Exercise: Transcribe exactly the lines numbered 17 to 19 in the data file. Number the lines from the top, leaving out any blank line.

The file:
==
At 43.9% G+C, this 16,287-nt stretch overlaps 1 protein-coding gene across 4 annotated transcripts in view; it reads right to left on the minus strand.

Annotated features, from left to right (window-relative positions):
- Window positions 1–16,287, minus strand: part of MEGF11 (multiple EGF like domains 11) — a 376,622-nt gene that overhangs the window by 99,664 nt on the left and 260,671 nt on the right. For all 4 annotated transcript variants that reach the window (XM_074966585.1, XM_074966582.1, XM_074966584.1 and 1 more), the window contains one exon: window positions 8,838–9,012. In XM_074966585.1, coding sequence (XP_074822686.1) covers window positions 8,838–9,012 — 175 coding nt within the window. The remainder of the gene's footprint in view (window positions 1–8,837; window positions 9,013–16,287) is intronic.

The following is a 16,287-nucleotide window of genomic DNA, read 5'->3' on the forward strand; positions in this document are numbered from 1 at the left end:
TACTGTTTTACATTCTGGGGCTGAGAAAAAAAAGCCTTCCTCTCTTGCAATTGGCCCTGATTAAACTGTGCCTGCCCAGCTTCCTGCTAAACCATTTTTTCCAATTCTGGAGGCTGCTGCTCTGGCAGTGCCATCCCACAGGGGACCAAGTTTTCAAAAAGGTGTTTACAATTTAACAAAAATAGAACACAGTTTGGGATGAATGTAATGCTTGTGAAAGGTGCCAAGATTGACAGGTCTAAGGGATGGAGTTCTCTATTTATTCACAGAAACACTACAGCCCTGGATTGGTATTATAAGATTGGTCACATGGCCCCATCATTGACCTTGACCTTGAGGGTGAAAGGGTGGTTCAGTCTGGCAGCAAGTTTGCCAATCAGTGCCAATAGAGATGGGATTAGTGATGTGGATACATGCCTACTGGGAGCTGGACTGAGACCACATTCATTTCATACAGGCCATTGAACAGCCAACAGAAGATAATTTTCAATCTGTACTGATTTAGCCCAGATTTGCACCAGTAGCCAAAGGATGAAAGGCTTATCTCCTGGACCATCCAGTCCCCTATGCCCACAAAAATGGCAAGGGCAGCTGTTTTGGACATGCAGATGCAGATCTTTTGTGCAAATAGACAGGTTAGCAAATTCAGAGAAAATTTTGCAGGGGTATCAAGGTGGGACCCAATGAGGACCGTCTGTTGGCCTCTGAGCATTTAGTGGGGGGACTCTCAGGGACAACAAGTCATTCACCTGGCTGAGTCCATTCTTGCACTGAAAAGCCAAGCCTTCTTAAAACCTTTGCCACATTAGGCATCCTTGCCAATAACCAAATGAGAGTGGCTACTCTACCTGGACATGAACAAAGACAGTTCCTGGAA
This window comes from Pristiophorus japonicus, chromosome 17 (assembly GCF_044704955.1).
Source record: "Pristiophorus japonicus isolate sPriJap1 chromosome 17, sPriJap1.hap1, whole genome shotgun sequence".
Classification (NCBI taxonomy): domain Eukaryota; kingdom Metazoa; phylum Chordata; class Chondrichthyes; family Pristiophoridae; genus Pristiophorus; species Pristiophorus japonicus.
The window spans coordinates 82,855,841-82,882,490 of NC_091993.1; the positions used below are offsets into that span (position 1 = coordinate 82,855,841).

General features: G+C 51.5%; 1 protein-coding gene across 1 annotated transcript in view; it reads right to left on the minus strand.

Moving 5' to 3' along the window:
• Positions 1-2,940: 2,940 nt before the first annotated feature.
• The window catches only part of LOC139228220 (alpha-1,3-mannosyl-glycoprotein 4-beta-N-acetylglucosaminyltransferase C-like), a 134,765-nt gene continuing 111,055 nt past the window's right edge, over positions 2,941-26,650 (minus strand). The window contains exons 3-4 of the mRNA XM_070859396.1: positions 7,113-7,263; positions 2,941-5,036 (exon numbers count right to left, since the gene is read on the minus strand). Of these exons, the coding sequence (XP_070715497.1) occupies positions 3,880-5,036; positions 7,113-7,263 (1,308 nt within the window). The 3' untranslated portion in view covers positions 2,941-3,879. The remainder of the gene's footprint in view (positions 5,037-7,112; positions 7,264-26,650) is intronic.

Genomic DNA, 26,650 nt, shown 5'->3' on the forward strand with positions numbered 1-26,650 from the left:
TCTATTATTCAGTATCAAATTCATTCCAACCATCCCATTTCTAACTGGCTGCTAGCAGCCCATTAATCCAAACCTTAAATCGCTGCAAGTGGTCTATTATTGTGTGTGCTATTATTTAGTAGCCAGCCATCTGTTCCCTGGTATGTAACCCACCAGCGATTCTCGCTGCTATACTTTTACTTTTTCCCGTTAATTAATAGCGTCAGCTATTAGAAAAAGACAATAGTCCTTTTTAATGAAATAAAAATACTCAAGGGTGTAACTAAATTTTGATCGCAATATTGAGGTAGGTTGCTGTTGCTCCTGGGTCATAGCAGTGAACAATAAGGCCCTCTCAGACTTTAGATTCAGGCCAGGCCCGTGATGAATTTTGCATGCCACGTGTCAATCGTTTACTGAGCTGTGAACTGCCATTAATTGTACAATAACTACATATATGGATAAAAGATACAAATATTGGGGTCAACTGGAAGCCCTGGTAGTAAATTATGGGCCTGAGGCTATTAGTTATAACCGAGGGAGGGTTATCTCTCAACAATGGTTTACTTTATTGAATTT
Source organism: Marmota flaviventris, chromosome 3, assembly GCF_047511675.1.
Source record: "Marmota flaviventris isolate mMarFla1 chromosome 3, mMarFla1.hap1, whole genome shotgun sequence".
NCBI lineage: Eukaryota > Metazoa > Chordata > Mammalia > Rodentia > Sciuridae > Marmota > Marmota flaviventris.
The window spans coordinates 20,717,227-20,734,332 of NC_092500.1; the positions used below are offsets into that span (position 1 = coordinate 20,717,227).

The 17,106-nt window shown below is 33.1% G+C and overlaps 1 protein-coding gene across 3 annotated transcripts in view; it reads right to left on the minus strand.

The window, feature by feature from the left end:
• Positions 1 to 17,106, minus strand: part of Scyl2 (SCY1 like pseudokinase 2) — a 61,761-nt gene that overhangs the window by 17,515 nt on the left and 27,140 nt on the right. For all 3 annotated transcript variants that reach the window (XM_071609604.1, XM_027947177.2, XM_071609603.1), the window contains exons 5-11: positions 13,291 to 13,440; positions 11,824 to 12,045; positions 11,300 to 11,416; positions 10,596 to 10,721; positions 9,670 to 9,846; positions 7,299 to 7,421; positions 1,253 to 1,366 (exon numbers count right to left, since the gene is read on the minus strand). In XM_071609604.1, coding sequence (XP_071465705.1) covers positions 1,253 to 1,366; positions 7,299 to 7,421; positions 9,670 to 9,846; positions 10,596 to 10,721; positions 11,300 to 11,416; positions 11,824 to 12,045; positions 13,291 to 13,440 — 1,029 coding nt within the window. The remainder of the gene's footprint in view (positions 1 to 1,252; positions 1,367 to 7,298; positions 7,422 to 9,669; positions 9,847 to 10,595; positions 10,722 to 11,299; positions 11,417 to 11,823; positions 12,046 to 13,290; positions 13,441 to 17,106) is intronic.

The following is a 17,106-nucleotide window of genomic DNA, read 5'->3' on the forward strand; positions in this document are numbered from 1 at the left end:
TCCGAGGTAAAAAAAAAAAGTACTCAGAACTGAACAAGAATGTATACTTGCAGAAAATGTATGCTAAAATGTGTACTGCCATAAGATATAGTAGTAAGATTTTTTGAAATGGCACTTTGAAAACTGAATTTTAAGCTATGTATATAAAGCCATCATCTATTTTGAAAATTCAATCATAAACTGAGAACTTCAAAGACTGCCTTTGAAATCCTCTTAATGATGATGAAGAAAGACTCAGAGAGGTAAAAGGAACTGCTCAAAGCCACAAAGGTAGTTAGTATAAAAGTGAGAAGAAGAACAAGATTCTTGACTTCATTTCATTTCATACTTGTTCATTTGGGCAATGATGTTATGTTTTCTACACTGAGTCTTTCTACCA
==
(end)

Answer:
Source record: "Marmota flaviventris isolate mMarFla1 chromosome 3, mMarFla1.hap1, whole genome shotgun sequence".
NCBI lineage: Eukaryota > Metazoa > Chordata > Mammalia > Rodentia > Sciuridae > Marmota > Marmota flaviventris.
The window spans coordinates 20,717,227-20,734,332 of NC_092500.1; the positions used below are offsets into that span (position 1 = coordinate 20,717,227).